HHSC 150 – Human Anatomy and Physiology - This non-HHSC majors course provides an introductory knowledge of the development, structure and function of the human body with an emphasis on how the body works across organ systems to maintain homeostasis. Additionally, the course will introduce the Scientific Method with a culminating term project using this approach.
HHSC 255 – Human Anatomy and Physiology - This course is part two of a two-semester investigation into human anatomy and physiology for pre-health professional majors. It is intended to provide students understanding of the structure and function of body systems for application to professional and personal life. By the end of the course, students will be able to: a) demonstrate medical vocabulary in anatomy and physiology; b) properly use anatomical terms that describe body regions, body sections, and anatomical positions and directions; c) identify both macro- and microscopic anatomical structures; d) describe the functions of the body’s organ systems; and e) effectively express how positive and negative feedback are involved in maintaining homeostasis.
Biol 300 – Biometrics - This course serves as an introduction to statistics for biology students. Biology students will utilize statistics throughout their academic track while at CSULA and a solid understanding of what statistics are and how to appropriately apply them will be of great value in upper division courses. Here, we will take a gradual, step-by-step approach to learning and practicing simple statistical methods. Emphasis will be placed on descriptive statistics, inferential statistics, and the use of statistics for experimental design. Weekly assignments and laboratory activities will complement lectures. Exams, homework and lab assignments will all be used to assess students’ understanding of statistical concepts and ability to apply statistical analyses to experimental data.
Honors 331 - Global Climate Change - This course examines the major transformations occurring on the Earth due to global climate change, the causes of these transformations (both anthropogenic and natural), and the foreseeable consequences for Earth’s ecological environments. The course will discuss climate change in the context of fisheries, agriculture, terrestrial ecosystems, marine ecosystems, biodiversity, trophic food webs and productivity, and sustainability. A central theme in this course will be how to evaluate the validity of scientific claims for both policy decisions and informing the global citizen. Students will develop evaluating skills through in-class activities and group assignments. Students will demonstrate this understanding by planning, creating and producing a short 4-6 minute documentary film on a course topic, with a focus on Southern California.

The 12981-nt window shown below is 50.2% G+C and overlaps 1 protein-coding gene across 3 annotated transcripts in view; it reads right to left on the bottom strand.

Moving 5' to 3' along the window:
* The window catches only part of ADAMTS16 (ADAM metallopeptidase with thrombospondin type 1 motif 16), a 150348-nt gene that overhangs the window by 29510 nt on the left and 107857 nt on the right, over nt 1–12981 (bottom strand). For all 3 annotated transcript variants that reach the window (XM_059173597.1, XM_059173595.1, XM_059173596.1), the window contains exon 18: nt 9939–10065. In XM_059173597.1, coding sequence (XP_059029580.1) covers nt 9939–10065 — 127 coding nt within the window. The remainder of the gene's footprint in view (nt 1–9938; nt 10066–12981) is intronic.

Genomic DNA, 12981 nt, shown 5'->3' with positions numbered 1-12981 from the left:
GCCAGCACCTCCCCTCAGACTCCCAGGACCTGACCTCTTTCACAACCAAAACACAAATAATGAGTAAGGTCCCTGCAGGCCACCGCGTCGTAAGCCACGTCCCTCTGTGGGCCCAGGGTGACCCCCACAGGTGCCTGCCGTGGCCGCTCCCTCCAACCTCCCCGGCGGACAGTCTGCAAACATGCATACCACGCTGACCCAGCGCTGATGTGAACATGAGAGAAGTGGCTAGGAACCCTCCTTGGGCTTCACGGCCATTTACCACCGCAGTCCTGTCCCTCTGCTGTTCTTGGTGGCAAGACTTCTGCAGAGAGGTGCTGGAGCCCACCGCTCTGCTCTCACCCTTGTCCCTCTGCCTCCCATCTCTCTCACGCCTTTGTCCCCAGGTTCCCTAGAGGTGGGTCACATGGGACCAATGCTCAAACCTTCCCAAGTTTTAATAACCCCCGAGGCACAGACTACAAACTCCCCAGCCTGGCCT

Biol 360 - General Ecology - Ecology is the study of organisms in relation to each other and their surrounding environment. Students of ecology seek to understand the life history of organisms, how organisms are distributed both spatially and temporally, how like and distinct organisms interact, compete and depend upon one another to survive, and how the environment influences these processes, as well as the evolution of organisms. Further, given our substantial footprint on the planet, humans have come to play a varying role in many of these processes through things such as biodiversity loss, land transformation, and climate change. Because of the complexity of the field, ecology is multidisciplinary and ecological theory is highly synthetic, putting together knowledge from many other disciplines to formulate ecological explanations. Ecological research draws upon statistics, behavioral science, physiology, genetics, and even physics to describe the structure and function of individuals, populations, communities, and ecosystems.
EEB 109 - Introduction to Marine Science This course is designed to provide an introduction to the physical and biological world that covers 70% of our planet: the oceans. This course is designed to be integrative; focusing on the geological evolution of seas, the physical and chemical properties of water, and how these abiotic processes shape environments and the ecology and evolution of marine organisms.
M1W – The Ocean’s Response to the Human Element - In this course, we will explore and discover the different ways in which our world’s oceans are responding to us, the human element. Topics we will research and discuss including overfishing, marine sources of energy, tourism, coastal development, and plastics at sea. We’ll also learn about organizations dedicated restoring and protecting the oceans. Lectures will be supplemented by video documentaries, peer presentations, and several field trips to our nearby coastal ecosystems.